I rarely photograph myself, but the mood struck on a hike to Whiskeytown Falls. With my camera and tripod already set for a long exposure of the cascading water, all it took was a short dash to add myself.

20 seconds seems like a very long time when trying to keep perfectly still.

Ephemera Photo: Max Odland

Photo: Max Odland

But those twenty seconds reveal just how temporary our presence is on the land. Watching the water crash and down against hard rock and spew out into the open air, it’s easy for the mind follow it. Flowing down boulders and cobbles, trying in vain to reach the center of the Earth. After a brief rest in Whiskeytown Lake, its journey leads to more streams and rivers, and finally the sea. Each drop of water that sprays through the air next to the falls is here but a moment.

The people who come here are no different. Ephemera means guest, which is exactly what we are in a place like this. We come because some force draws us here. Not gravity (my legs can vouch for that). But maybe the desire to go somewhere new, or to exercise, or both. And after our visits, we continue on, pulled toward other experiences.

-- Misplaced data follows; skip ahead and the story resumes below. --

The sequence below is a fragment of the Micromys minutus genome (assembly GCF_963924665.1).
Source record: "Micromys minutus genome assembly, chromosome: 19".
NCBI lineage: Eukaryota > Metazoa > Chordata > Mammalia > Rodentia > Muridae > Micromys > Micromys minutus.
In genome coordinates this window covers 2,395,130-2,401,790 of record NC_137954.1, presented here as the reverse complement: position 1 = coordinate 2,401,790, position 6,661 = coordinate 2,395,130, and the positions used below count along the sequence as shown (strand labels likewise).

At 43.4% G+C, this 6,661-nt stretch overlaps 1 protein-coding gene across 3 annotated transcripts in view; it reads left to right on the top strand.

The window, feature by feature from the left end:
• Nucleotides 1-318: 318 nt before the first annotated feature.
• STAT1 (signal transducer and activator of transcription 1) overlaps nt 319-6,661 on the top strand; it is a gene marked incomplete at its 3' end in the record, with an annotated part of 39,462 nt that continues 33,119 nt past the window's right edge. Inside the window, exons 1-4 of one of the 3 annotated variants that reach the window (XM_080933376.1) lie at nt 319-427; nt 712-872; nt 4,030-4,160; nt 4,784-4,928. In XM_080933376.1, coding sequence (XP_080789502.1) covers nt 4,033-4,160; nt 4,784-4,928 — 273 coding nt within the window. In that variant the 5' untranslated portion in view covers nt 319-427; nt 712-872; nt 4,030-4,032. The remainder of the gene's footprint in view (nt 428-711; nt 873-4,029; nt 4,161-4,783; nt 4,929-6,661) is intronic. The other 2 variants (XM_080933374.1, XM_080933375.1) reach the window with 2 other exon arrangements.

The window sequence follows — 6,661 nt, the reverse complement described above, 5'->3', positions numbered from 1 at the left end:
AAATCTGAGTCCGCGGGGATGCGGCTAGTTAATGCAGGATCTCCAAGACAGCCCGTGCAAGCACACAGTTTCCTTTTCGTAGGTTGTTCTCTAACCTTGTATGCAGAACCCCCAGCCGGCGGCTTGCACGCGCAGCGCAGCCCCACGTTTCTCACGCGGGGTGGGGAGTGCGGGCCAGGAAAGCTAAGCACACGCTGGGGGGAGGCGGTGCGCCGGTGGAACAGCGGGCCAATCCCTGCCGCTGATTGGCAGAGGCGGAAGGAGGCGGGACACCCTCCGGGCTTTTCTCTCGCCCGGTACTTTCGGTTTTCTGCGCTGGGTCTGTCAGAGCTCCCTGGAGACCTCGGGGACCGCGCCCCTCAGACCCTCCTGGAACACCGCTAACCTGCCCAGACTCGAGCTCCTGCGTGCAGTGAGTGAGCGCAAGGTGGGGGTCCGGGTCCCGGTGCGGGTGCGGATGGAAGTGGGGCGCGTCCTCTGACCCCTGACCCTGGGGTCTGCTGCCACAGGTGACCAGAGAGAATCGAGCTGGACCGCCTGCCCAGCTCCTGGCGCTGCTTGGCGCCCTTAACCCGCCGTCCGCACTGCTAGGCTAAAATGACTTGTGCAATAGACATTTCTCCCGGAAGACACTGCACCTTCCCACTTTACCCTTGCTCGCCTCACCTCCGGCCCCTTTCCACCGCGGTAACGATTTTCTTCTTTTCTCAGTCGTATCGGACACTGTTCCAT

Myself and the water: we’re both here for just a fleeting visit.

But we each leave a mark, too. The water carves through a little more rock each moment, and I leave my footprints on the trail. I also chose to leave this digital record of my presence. What mark do you want to leave on the places you visit?


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